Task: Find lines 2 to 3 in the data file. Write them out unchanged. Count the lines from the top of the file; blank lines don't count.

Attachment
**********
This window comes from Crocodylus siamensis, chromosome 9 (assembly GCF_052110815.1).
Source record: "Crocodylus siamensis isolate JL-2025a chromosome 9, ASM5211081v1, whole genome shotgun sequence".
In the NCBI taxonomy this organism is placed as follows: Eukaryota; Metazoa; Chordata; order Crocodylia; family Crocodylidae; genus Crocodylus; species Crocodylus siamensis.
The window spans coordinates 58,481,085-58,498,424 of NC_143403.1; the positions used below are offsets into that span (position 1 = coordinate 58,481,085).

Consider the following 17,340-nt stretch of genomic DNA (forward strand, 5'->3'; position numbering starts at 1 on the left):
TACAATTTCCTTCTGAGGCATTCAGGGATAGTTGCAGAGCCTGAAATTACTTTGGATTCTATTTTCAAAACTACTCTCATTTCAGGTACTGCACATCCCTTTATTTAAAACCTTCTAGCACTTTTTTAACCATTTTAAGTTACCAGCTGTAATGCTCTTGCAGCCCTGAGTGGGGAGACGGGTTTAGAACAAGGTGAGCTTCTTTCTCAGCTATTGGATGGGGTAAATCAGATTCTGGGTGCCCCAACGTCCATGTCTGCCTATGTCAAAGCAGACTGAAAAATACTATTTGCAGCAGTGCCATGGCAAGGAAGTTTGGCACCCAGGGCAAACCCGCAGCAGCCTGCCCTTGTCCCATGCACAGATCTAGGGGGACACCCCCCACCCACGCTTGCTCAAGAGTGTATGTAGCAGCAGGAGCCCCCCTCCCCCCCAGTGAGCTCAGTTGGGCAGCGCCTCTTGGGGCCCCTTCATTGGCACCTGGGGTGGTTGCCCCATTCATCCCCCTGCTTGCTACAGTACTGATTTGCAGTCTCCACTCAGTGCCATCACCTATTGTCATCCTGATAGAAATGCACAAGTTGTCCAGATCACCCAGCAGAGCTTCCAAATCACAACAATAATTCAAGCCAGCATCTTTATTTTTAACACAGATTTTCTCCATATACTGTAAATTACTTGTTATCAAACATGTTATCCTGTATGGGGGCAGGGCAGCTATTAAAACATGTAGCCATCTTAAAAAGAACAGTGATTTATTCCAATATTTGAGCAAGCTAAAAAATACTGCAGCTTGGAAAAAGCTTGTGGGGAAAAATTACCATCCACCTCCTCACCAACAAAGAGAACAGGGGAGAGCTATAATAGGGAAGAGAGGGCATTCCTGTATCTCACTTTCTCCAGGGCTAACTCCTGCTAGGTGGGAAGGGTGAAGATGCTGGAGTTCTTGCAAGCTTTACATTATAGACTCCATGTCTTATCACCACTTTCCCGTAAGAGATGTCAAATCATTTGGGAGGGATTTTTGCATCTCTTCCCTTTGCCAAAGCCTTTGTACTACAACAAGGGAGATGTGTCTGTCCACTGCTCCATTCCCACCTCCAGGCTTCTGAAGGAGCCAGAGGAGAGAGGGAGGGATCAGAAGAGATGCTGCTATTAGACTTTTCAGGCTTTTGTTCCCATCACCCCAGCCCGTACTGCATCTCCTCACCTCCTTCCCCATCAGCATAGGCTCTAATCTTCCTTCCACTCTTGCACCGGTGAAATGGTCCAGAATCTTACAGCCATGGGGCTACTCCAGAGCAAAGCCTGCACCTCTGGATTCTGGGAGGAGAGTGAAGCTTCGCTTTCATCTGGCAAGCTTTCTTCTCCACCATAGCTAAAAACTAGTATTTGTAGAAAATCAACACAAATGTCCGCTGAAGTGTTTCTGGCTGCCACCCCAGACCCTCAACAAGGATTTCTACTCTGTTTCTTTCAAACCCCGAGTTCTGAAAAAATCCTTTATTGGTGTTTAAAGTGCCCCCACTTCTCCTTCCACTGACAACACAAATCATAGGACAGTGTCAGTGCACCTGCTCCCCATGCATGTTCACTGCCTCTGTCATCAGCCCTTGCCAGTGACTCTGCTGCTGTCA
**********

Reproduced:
Source record: "Crocodylus siamensis isolate JL-2025a chromosome 9, ASM5211081v1, whole genome shotgun sequence".
In the NCBI taxonomy this organism is placed as follows: Eukaryota; Metazoa; Chordata; order Crocodylia; family Crocodylidae; genus Crocodylus; species Crocodylus siamensis.